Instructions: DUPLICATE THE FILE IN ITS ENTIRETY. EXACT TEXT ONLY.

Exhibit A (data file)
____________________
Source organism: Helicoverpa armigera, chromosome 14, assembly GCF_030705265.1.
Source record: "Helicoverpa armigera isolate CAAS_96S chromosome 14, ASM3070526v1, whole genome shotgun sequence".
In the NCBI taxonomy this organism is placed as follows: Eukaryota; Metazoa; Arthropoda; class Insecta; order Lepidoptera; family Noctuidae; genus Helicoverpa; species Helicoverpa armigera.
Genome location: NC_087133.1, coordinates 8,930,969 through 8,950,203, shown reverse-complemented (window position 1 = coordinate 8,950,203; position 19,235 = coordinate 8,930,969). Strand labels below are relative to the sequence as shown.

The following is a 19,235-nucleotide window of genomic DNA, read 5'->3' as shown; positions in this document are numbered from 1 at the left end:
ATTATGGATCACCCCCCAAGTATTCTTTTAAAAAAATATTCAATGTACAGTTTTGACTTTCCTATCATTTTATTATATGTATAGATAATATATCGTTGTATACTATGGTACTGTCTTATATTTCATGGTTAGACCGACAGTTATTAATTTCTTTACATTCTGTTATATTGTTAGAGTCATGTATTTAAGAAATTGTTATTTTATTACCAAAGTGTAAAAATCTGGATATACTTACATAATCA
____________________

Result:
Source organism: Helicoverpa armigera, chromosome 14, assembly GCF_030705265.1.
Source record: "Helicoverpa armigera isolate CAAS_96S chromosome 14, ASM3070526v1, whole genome shotgun sequence".
In the NCBI taxonomy this organism is placed as follows: Eukaryota; Metazoa; Arthropoda; class Insecta; order Lepidoptera; family Noctuidae; genus Helicoverpa; species Helicoverpa armigera.
Genome location: NC_087133.1, coordinates 8,930,969 through 8,950,203, shown reverse-complemented (window position 1 = coordinate 8,950,203; position 19,235 = coordinate 8,930,969). Strand labels below are relative to the sequence as shown.

The following is a 19,235-nucleotide window of genomic DNA, read 5'->3' as shown; positions in this document are numbered from 1 at the left end:
ATTATGGATCACCCCCCAAGTATTCTTTTAAAAAAATATTCAATGTACAGTTTTGACTTTCCTATCATTTTATTATATGTATAGATAATATATCGTTGTATACTATGGTACTGTCTTATATTTCATGGTTAGACCGACAGTTATTAATTTCTTTACATTCTGTTATATTGTTAGAGTCATGTATTTAAGAAATTGTTATTTTATTACCAAAGTGTAAAAATCTGGATATACTTACATAATCA